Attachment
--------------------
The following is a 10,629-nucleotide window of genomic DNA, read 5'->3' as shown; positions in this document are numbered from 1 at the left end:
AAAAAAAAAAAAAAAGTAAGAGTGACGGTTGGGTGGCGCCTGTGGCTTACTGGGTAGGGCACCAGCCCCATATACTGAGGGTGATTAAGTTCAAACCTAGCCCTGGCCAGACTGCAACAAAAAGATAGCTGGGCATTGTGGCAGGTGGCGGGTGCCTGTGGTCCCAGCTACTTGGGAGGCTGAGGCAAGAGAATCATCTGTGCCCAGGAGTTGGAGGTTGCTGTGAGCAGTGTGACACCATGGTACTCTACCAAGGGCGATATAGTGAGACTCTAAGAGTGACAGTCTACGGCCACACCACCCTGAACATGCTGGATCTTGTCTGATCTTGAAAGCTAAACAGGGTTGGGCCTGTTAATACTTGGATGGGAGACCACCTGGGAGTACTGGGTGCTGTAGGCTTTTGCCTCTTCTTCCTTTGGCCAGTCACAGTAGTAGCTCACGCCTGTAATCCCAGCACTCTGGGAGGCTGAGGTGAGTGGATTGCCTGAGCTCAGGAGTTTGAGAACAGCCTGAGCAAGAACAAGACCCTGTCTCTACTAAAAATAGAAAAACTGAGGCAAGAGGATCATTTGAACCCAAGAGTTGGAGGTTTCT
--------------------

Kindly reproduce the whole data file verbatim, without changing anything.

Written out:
The following is a 10,629-nucleotide window of genomic DNA, read 5'->3' as shown; positions in this document are numbered from 1 at the left end:
AAAAAAAAAAAAAAAGTAAGAGTGACGGTTGGGTGGCGCCTGTGGCTTACTGGGTAGGGCACCAGCCCCATATACTGAGGGTGATTAAGTTCAAACCTAGCCCTGGCCAGACTGCAACAAAAAGATAGCTGGGCATTGTGGCAGGTGGCGGGTGCCTGTGGTCCCAGCTACTTGGGAGGCTGAGGCAAGAGAATCATCTGTGCCCAGGAGTTGGAGGTTGCTGTGAGCAGTGTGACACCATGGTACTCTACCAAGGGCGATATAGTGAGACTCTAAGAGTGACAGTCTACGGCCACACCACCCTGAACATGCTGGATCTTGTCTGATCTTGAAAGCTAAACAGGGTTGGGCCTGTTAATACTTGGATGGGAGACCACCTGGGAGTACTGGGTGCTGTAGGCTTTTGCCTCTTCTTCCTTTGGCCAGTCACAGTAGTAGCTCACGCCTGTAATCCCAGCACTCTGGGAGGCTGAGGTGAGTGGATTGCCTGAGCTCAGGAGTTTGAGAACAGCCTGAGCAAGAACAAGACCCTGTCTCTACTAAAAATAGAAAAACTGAGGCAAGAGGATCATTTGAACCCAAGAGTTGGAGGTTTCT